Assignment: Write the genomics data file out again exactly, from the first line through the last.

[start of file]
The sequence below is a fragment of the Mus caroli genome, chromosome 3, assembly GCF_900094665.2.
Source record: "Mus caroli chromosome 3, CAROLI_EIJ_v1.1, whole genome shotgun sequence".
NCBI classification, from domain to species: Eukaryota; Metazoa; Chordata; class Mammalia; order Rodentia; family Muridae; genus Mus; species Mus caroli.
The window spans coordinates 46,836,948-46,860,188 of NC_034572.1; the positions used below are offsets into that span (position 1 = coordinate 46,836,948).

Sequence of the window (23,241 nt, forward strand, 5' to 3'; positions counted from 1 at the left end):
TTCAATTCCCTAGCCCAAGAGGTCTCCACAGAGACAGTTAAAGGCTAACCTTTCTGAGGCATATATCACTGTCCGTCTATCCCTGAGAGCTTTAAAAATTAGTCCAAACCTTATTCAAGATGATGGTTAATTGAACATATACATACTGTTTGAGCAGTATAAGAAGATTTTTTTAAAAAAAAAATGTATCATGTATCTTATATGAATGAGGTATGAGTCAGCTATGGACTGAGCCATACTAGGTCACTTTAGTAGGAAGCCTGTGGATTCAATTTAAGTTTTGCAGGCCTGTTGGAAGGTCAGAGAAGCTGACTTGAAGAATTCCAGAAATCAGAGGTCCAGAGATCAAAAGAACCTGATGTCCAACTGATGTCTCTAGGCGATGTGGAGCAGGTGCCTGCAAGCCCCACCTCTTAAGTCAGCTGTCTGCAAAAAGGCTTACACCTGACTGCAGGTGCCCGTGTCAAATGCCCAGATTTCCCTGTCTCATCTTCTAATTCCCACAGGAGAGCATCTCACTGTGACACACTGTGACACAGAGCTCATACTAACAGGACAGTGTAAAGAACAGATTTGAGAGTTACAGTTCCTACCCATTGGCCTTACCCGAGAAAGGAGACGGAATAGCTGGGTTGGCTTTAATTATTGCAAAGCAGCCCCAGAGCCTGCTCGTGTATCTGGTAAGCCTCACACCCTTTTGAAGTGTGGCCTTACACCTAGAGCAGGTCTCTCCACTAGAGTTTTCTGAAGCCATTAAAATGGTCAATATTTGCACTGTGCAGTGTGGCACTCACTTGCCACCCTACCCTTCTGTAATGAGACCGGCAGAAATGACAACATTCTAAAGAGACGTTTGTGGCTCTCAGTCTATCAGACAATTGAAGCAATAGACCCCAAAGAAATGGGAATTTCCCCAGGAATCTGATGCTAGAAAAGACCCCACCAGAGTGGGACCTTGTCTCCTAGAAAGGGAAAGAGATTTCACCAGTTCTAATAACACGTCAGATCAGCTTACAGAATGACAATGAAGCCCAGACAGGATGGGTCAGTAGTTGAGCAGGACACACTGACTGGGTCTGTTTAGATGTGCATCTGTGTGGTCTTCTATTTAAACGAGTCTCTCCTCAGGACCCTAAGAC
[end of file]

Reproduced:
The sequence below is a fragment of the Mus caroli genome, chromosome 3, assembly GCF_900094665.2.
Source record: "Mus caroli chromosome 3, CAROLI_EIJ_v1.1, whole genome shotgun sequence".
NCBI classification, from domain to species: Eukaryota; Metazoa; Chordata; class Mammalia; order Rodentia; family Muridae; genus Mus; species Mus caroli.
The window spans coordinates 46,836,948-46,860,188 of NC_034572.1; the positions used below are offsets into that span (position 1 = coordinate 46,836,948).

Sequence of the window (23,241 nt, forward strand, 5' to 3'; positions counted from 1 at the left end):
TTCAATTCCCTAGCCCAAGAGGTCTCCACAGAGACAGTTAAAGGCTAACCTTTCTGAGGCATATATCACTGTCCGTCTATCCCTGAGAGCTTTAAAAATTAGTCCAAACCTTATTCAAGATGATGGTTAATTGAACATATACATACTGTTTGAGCAGTATAAGAAGATTTTTTTAAAAAAAAAATGTATCATGTATCTTATATGAATGAGGTATGAGTCAGCTATGGACTGAGCCATACTAGGTCACTTTAGTAGGAAGCCTGTGGATTCAATTTAAGTTTTGCAGGCCTGTTGGAAGGTCAGAGAAGCTGACTTGAAGAATTCCAGAAATCAGAGGTCCAGAGATCAAAAGAACCTGATGTCCAACTGATGTCTCTAGGCGATGTGGAGCAGGTGCCTGCAAGCCCCACCTCTTAAGTCAGCTGTCTGCAAAAAGGCTTACACCTGACTGCAGGTGCCCGTGTCAAATGCCCAGATTTCCCTGTCTCATCTTCTAATTCCCACAGGAGAGCATCTCACTGTGACACACTGTGACACAGAGCTCATACTAACAGGACAGTGTAAAGAACAGATTTGAGAGTTACAGTTCCTACCCATTGGCCTTACCCGAGAAAGGAGACGGAATAGCTGGGTTGGCTTTAATTATTGCAAAGCAGCCCCAGAGCCTGCTCGTGTATCTGGTAAGCCTCACACCCTTTTGAAGTGTGGCCTTACACCTAGAGCAGGTCTCTCCACTAGAGTTTTCTGAAGCCATTAAAATGGTCAATATTTGCACTGTGCAGTGTGGCACTCACTTGCCACCCTACCCTTCTGTAATGAGACCGGCAGAAATGACAACATTCTAAAGAGACGTTTGTGGCTCTCAGTCTATCAGACAATTGAAGCAATAGACCCCAAAGAAATGGGAATTTCCCCAGGAATCTGATGCTAGAAAAGACCCCACCAGAGTGGGACCTTGTCTCCTAGAAAGGGAAAGAGATTTCACCAGTTCTAATAACACGTCAGATCAGCTTACAGAATGACAATGAAGCCCAGACAGGATGGGTCAGTAGTTGAGCAGGACACACTGACTGGGTCTGTTTAGATGTGCATCTGTGTGGTCTTCTATTTAAACGAGTCTCTCCTCAGGACCCTAAGAC